Posted on September 2, 2014 by Jeanphilippe Bernardy

In this post I’ll give a walkthrough to a simple Yi configuration.

First, note that Yi has no special purpose configuration language. Yi provides building blocks, that the user can combine to create their own editor. This means that the configuration file is a top-level Haskell script , defining a main function.

import Yi
import Yi.Keymap.Emacs as Emacs
import Yi.String (mapLines)

main :: IO ()
main = yi $ defaultConfig {
  defaultKm =
      (meta (char 'r') ?>>! increaseIndent)
     -- and use the default Emacs keymap otherwise
     <|| Emacs.keymap

-- | Increase the indentation of the selection
increaseIndent :: BufferM ()
increaseIndent = do
  r <- getSelectRegionB
  r' <- unitWiseRegion Line r
     -- extend the region to full lines
  modifyRegionB (mapLines (' ':)) r'
     -- prepend each line with a space

In the above example, the user has defined a new BufferM action, increaseIndent, using the library of functions available in Yi. Then, he has created a new key-binding for it. Using the disjunction operator (<|>), this binding has been merged with the emacs emulation keymap.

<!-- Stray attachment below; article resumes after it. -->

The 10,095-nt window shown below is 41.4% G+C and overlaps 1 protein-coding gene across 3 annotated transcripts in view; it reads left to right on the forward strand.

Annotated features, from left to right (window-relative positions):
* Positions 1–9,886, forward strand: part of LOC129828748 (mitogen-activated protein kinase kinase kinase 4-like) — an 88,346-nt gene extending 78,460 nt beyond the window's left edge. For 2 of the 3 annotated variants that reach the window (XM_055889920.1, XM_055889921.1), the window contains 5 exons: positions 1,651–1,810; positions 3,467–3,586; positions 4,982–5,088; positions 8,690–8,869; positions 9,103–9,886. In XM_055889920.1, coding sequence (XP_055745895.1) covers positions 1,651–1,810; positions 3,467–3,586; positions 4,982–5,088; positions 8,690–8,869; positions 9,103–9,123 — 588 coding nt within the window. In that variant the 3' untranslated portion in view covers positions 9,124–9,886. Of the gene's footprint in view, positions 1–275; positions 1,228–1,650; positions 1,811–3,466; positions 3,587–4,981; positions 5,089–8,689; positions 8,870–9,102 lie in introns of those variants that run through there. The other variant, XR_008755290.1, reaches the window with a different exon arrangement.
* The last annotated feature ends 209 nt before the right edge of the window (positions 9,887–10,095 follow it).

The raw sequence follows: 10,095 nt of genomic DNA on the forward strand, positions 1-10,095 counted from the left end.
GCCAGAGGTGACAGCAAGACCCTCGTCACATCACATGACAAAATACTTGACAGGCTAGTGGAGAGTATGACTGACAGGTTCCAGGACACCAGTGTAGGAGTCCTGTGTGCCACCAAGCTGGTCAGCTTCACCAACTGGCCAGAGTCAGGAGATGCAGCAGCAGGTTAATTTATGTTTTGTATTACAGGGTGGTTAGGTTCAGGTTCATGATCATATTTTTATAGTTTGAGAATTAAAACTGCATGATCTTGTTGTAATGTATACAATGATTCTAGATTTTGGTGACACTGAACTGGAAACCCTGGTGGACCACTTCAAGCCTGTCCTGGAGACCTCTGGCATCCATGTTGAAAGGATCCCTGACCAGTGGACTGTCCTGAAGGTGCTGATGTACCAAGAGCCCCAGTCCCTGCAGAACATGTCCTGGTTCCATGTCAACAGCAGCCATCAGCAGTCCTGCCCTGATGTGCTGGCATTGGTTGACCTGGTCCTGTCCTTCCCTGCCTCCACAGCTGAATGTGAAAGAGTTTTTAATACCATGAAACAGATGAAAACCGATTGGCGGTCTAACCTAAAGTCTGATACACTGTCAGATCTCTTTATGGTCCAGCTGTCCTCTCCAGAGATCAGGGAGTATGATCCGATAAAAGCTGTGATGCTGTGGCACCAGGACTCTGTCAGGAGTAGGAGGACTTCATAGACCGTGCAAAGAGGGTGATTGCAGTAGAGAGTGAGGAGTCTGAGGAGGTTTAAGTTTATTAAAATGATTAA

This is a very simple example, but it shows how powerful the approach is: there is no limit to what functions the user can create. It is also trivial to use any Haskell package and make its function available in the editor. This is an obvious advantage over the traditional approach, where only a special purpose language is available in the configuration file.

Another advantage to this configuration style is is purely declarative flavour. The user defines the behaviour of the editor “from the ground up”. This can be contrasted to emacs (and lisp) style, where the configuration is a series of modifications of the state.

Finally, I shall say that this configuration model is not unique to Yi: it has already been used with success in the XMonad window manager.